Hanging out with the Hollywood chauffeurs -- While the stars are out at the Oscars, it's their drivers who are partying

They call it Hollywood’s biggest party. But even on Oscar night — just a few short yards up into the Hollywood Hills, where the searchlights from the Kodak Theatre cut into the darkening sky to play chase with the circling helicopters — there is a more exclusive party going on, a secret affair that few civilians will ever see. Like the swallows that return to Capistrano, the limos that flock to the Hollywood Bowl are one of nature’s greatest mysteries.

Around 3 o’clock, the drivers drop their celebrity clients at the red carpet, then negotiate a maze of orange cones into the six-tiered parking lot of the world-famous Hollywood Bowl, an outdoor concert hall. Their cars are black, always black — white is for prom. The drivers greet one another with laughter, a sea of men in dark suits watching DVDs in their limos and playing poker at round tables. They are diverse in age, color, and background. No one seems to care about political correctness: The Italians make fun of the black guys, who give it right back; everyone makes fun of the Russians. Nothing can kill the mood. ”This is our bread-and-butter night,” they say. ”This is our Christmas party.” There are 571 limos parked in perfect formation next to the covered patio where the Oscar ceremony plays on flat-screen TVs and the drivers dine on buffet pasta catered by the Bowl. The smell of spaghetti fills the chilly March night.

It would be awesome if the first rule of the Limo Club was, You do not talk about Limo Club. It’s not. Driver personalities vary from salesman to creepy uncle to stoic, but everyone is willing to talk. Our guide into this elite fraternity is 10-year veteran Bill Dreschner, a gregarious part-timer who works a day job training managers for Costco. Bill is very quick to tell us that the chauffeurs’ fish tales — stories of the unspeakable things that happen when the partition is up — are frequently exaggerated. ”You only believe one percent of that,” he cautions. ”Ninety-nine percent of it never happened.” But we hear about it anyway — about the actor dressed like a lobster, smoking a joint in the backseat; about the actor who got severely coked up on his way to do an interview about getting clean; about breast-feeding and boob jobs and another kind of job that starts with b. We start to wish we hadn’t asked.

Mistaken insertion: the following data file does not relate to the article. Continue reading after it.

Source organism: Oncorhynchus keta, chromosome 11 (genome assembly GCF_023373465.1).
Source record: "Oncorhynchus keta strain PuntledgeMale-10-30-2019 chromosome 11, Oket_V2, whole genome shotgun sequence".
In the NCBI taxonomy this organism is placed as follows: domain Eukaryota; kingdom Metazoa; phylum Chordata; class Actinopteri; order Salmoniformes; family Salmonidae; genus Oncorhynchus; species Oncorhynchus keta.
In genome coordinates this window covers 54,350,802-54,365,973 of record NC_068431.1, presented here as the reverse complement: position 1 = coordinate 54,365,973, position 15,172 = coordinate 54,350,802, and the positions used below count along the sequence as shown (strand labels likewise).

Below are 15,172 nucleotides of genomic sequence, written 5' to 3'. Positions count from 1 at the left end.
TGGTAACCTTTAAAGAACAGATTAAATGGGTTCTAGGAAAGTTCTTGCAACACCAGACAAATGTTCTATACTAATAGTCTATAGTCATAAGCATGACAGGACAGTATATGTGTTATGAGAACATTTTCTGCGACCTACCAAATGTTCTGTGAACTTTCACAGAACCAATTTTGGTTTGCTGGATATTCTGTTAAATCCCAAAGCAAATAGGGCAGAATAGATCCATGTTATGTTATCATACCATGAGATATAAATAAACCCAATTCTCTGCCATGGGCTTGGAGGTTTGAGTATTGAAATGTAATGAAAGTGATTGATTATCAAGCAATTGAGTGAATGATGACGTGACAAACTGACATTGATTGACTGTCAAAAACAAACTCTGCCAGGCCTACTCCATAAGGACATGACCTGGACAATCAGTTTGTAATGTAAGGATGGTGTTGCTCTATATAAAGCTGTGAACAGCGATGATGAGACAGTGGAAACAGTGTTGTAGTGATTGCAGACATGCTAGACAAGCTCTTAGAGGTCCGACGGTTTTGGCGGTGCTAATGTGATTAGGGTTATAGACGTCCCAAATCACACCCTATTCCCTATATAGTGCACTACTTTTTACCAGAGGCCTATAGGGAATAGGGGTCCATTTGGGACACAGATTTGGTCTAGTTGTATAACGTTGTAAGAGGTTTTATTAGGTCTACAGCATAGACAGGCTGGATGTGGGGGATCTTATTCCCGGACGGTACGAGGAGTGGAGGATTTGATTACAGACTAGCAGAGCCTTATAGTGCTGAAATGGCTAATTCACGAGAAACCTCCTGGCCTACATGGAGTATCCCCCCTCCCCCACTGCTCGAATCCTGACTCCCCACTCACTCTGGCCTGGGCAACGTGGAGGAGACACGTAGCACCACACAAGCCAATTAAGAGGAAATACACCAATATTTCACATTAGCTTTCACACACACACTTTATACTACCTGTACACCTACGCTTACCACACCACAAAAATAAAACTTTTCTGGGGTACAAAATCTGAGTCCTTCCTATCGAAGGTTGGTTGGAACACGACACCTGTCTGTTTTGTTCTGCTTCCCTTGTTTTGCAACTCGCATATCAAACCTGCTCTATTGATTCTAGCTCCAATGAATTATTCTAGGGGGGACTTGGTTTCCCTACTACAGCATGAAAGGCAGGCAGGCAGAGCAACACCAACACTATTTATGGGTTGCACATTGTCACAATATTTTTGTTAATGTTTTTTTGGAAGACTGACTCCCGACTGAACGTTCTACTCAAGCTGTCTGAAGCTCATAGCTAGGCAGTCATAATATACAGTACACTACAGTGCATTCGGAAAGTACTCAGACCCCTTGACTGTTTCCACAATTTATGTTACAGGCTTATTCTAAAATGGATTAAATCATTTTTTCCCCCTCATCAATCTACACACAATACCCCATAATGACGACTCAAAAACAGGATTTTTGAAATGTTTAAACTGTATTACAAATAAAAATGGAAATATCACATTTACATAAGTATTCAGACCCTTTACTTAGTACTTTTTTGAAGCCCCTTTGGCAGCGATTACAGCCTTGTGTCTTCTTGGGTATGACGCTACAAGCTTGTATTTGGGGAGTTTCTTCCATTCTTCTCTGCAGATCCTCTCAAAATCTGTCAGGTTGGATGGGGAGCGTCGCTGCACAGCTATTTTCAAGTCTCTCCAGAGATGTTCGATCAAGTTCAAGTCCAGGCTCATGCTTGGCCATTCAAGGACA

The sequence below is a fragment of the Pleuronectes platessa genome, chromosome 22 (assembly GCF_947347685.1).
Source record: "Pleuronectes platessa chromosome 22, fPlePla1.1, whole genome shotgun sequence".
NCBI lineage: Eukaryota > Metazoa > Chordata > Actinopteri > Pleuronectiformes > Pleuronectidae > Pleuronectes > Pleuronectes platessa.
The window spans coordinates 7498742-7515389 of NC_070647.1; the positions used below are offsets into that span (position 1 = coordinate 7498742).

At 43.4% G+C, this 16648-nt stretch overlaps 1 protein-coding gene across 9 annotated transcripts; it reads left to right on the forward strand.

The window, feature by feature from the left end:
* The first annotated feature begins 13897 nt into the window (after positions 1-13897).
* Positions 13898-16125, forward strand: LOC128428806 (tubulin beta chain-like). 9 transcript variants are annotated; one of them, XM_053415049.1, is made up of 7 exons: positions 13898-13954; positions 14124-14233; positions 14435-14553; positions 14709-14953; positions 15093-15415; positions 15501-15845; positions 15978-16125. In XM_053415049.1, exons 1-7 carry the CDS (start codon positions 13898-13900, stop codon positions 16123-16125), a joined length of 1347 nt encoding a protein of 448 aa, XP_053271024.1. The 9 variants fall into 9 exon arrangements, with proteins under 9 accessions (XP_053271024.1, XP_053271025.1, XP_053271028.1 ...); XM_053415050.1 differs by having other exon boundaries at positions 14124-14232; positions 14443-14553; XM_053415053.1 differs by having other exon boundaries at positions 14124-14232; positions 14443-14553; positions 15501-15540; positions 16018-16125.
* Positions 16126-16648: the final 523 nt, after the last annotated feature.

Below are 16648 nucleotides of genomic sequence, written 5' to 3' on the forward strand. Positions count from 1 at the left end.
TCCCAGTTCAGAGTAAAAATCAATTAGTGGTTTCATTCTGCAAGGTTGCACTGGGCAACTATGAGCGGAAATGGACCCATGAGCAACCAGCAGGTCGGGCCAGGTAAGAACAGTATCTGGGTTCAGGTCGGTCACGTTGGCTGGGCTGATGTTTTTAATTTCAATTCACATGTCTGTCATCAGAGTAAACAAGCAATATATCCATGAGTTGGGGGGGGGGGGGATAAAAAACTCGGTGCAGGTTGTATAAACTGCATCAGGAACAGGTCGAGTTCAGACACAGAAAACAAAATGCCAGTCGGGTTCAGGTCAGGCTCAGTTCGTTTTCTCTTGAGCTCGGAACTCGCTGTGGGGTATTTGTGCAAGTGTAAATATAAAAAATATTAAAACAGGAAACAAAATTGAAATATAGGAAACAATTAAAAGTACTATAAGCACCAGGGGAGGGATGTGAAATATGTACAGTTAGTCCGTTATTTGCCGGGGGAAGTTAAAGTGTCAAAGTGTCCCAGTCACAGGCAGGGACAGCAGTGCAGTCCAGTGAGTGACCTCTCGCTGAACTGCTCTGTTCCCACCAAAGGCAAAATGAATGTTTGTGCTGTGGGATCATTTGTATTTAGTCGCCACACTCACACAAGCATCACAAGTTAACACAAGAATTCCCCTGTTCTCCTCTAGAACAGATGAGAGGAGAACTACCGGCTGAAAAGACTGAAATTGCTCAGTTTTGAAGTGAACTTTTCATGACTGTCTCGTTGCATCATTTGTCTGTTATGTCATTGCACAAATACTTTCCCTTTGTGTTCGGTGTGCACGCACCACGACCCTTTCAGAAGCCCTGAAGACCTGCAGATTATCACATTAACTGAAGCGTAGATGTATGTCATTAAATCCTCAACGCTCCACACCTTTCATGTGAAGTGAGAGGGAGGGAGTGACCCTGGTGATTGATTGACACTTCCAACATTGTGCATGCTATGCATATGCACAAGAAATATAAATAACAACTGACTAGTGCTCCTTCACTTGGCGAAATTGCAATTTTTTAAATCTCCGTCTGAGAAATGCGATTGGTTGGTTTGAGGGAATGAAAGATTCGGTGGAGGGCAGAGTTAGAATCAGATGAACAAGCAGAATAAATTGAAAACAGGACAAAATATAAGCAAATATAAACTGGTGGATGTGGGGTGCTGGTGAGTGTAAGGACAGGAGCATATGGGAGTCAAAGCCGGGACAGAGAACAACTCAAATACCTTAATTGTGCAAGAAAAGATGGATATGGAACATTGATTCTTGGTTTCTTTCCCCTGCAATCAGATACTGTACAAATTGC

The Limo Club’s actual rules are simple: Never outdress the client. Treat everyone the same. What happens in the limo, stays in the limo. There is debate about whether the men are ”chauffeurs” or ”drivers.” To some, ”chauffeur” denotes a servant in a hat (the ”old-fashioned” hat is also a bone of contention in these modern times). To others, ”driver” sounds unprofessional. ”It has to do with a work ethic,” one chauffeur muses — this one a rare female, a unicorn among the horses.

At 7:30, there is a screech and a crunch outside the lot. A white car has been sideswiped by a black car, and 571 limo drivers crane their necks to look. This is not where you want to have an accident, not tonight, not in front of the pros. Someone says, ”Maybe that’s a sign as to what’s gonna win Best Picture.” When we look at him confused, thinking about broken things, he raises an eyebrow back. ”Crash!” Yes, it is indeed a magical night. And at around eight, as driver after driver rises to answer the PA system’s restaurant-style repetitions of ”Car 2252, your client is ready,” Bill drives us away from the emerging chaos. We pass north of the Kodak to sneak a glimpse down the hill, following the trail of cones leading to the searchlights from the other party, where the celebrity clients are waiting. For a limo driver, the client is always waiting. But ideally not for too long: That’ll mess with your tip.